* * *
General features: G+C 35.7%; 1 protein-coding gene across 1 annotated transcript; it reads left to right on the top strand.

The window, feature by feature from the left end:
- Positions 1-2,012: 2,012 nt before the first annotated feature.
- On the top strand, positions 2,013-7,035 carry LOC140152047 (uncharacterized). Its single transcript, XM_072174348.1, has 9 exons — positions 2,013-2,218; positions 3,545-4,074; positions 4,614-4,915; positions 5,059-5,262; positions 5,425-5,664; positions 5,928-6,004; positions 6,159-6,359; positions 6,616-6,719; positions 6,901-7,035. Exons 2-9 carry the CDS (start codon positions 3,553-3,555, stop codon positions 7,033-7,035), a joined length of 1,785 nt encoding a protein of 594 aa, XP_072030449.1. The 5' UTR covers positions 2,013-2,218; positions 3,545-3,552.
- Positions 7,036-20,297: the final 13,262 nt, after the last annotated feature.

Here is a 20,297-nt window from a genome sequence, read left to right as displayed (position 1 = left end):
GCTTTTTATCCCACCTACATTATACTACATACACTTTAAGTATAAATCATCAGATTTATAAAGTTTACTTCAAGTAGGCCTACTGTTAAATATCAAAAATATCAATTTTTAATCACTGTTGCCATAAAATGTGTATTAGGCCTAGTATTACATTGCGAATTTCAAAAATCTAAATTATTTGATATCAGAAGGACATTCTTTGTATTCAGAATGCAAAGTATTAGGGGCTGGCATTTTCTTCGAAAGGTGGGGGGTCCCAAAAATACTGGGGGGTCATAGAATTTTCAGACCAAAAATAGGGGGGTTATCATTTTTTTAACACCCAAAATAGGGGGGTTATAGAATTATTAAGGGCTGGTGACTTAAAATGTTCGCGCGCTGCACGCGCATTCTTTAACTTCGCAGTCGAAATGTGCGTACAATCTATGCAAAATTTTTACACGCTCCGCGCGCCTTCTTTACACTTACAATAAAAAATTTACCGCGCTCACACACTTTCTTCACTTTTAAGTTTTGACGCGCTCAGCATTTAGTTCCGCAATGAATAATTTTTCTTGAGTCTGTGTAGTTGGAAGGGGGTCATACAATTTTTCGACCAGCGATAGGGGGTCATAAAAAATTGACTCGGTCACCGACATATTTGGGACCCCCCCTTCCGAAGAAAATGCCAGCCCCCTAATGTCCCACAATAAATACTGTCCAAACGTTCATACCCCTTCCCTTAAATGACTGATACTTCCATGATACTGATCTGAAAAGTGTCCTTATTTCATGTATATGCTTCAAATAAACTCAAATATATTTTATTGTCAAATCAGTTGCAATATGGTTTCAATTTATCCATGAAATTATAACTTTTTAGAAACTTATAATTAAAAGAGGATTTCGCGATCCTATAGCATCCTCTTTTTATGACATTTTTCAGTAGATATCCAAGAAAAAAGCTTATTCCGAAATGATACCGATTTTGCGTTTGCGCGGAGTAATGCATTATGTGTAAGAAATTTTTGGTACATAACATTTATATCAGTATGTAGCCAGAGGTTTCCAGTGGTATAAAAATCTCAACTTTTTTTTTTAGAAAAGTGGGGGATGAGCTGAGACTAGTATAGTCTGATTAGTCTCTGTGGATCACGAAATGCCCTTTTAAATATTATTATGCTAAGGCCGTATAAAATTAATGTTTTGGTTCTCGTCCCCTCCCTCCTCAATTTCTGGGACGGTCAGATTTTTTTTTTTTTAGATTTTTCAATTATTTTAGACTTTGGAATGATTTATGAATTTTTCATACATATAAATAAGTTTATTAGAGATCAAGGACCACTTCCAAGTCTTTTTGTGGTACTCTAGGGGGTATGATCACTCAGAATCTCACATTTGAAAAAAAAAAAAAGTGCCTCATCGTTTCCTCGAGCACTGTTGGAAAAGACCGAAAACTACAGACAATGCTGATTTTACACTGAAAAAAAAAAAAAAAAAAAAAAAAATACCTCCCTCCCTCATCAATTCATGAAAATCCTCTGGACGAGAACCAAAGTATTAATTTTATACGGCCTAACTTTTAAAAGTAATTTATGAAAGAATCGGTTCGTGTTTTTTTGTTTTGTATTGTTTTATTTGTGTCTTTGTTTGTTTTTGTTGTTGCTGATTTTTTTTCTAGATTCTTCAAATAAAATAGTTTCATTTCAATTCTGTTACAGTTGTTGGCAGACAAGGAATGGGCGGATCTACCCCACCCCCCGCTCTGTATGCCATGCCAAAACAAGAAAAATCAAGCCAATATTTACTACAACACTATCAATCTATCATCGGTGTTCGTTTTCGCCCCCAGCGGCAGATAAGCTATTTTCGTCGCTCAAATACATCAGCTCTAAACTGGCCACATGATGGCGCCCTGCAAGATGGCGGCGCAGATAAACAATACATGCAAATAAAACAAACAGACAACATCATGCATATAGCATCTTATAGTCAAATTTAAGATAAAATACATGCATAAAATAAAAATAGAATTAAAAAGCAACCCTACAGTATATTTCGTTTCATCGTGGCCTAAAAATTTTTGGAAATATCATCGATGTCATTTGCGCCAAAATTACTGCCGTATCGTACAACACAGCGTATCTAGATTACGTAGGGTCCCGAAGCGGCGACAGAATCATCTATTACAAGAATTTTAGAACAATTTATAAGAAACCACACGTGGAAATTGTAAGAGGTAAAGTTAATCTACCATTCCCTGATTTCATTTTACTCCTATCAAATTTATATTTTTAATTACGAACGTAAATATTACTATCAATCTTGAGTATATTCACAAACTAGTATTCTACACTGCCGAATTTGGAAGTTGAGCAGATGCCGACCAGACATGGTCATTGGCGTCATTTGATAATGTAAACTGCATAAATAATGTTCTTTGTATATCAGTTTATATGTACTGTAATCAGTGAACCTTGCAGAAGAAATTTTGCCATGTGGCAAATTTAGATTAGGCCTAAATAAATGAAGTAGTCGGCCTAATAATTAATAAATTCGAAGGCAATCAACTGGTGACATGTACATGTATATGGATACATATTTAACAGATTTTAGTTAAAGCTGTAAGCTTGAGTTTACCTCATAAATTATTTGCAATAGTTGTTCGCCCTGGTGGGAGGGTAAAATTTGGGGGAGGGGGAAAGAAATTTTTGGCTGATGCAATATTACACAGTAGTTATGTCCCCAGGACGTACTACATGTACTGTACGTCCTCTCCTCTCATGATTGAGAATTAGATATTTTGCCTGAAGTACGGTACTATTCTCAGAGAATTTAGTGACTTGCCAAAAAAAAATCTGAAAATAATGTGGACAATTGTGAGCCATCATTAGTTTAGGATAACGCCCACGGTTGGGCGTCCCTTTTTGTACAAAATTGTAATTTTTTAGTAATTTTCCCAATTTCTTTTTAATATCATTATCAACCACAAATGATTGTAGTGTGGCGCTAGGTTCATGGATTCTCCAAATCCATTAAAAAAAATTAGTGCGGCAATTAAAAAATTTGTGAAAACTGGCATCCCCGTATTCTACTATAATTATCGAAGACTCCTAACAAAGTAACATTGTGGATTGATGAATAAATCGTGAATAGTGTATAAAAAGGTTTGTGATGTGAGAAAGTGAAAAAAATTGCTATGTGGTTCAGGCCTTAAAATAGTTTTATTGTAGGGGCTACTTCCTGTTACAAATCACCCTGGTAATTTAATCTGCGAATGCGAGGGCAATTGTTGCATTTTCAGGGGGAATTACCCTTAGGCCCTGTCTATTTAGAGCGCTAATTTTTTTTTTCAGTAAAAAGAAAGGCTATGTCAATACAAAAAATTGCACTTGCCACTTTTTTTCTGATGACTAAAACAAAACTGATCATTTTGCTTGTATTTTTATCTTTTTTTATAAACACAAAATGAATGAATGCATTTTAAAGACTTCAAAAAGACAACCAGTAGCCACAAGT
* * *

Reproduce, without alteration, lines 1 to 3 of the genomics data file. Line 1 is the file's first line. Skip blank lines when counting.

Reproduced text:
General features: G+C 35.7%; 1 protein-coding gene across 1 annotated transcript; it reads left to right on the top strand.

The window, feature by feature from the left end:
- Positions 1-2,012: 2,012 nt before the first annotated feature.